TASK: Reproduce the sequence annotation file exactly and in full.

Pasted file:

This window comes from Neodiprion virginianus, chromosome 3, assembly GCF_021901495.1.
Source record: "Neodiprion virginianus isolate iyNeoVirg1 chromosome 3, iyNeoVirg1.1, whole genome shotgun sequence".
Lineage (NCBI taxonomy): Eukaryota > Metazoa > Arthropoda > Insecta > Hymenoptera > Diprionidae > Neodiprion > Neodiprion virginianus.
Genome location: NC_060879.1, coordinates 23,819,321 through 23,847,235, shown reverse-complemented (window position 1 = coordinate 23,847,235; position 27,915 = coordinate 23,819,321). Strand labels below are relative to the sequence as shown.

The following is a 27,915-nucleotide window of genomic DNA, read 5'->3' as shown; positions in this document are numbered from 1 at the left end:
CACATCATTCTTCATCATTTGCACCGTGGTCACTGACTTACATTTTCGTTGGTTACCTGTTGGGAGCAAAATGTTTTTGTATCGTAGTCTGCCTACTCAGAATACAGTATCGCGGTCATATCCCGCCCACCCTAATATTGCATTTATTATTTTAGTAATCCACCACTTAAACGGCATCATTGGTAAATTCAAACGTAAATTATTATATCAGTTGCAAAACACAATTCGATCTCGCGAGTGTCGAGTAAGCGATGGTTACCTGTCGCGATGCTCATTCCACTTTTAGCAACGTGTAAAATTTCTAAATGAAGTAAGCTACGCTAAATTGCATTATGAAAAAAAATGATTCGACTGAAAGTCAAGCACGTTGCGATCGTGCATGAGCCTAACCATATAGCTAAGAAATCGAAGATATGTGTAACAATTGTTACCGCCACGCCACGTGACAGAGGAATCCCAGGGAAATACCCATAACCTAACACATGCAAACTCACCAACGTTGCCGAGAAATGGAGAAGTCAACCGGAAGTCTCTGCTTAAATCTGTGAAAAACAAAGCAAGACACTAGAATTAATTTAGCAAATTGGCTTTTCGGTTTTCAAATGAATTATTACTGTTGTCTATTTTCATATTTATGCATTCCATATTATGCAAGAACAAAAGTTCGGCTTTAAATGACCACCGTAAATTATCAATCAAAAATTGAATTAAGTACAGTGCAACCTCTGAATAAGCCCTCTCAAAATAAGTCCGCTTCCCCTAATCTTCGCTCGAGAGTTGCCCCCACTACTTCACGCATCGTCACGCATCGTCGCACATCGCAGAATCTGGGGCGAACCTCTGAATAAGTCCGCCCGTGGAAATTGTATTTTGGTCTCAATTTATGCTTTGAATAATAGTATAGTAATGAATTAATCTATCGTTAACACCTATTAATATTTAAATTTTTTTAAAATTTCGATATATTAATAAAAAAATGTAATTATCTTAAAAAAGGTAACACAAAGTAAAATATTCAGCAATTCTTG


This window comes from Neodiprion virginianus, chromosome 3, assembly GCF_021901495.1.
Source record: "Neodiprion virginianus isolate iyNeoVirg1 chromosome 3, iyNeoVirg1.1, whole genome shotgun sequence".
Lineage (NCBI taxonomy): Eukaryota > Metazoa > Arthropoda > Insecta > Hymenoptera > Diprionidae > Neodiprion > Neodiprion virginianus.
Genome location: NC_060879.1, coordinates 23,819,321 through 23,847,235, shown reverse-complemented (window position 1 = coordinate 23,847,235; position 27,915 = coordinate 23,819,321). Strand labels below are relative to the sequence as shown.

The following is a 27,915-nucleotide window of genomic DNA, read 5'->3' as shown; positions in this document are numbered from 1 at the left end:
CACATCATTCTTCATCATTTGCACCGTGGTCACTGACTTACATTTTCGTTGGTTACCTGTTGGGAGCAAAATGTTTTTGTATCGTAGTCTGCCTACTCAGAATACAGTATCGCGGTCATATCCCGCCCACCCTAATATTGCATTTATTATTTTAGTAATCCACCACTTAAACGGCATCATTGGTAAATTCAAACGTAAATTATTATATCAGTTGCAAAACACAATTCGATCTCGCGAGTGTCGAGTAAGCGATGGTTACCTGTCGCGATGCTCATTCCACTTTTAGCAACGTGTAAAATTTCTAAATGAAGTAAGCTACGCTAAATTGCATTATGAAAAAAAATGATTCGACTGAAAGTCAAGCACGTTGCGATCGTGCATGAGCCTAACCATATAGCTAAGAAATCGAAGATATGTGTAACAATTGTTACCGCCACGCCACGTGACAGAGGAATCCCAGGGAAATACCCATAACCTAACACATGCAAACTCACCAACGTTGCCGAGAAATGGAGAAGTCAACCGGAAGTCTCTGCTTAAATCTGTGAAAAACAAAGCAAGACACTAGAATTAATTTAGCAAATTGGCTTTTCGGTTTTCAAATGAATTATTACTGTTGTCTATTTTCATATTTATGCATTCCATATTATGCAAGAACAAAAGTTCGGCTTTAAATGACCACCGTAAATTATCAATCAAAAATTGAATTAAGTACAGTGCAACCTCTGAATAAGCCCTCTCAAAATAAGTCCGCTTCCCCTAATCTTCGCTCGAGAGTTGCCCCCACTACTTCACGCATCGTCACGCATCGTCGCACATCGCAGAATCTGGGGCGAACCTCTGAATAAGTCCGCCCGTGGAAATTGTATTTTGGTCTCAATTTATGCTTTGAATAATAGTATAGTAATGAATTAATCTATCGTTAACACCTATTAATATTTAAATTTTTTTAAAATTTCGATATATTAATAAAAAAATGTAATTATCTTAAAAAAGGTAACACAAAGTAAAATATTCAGCAATTCTTG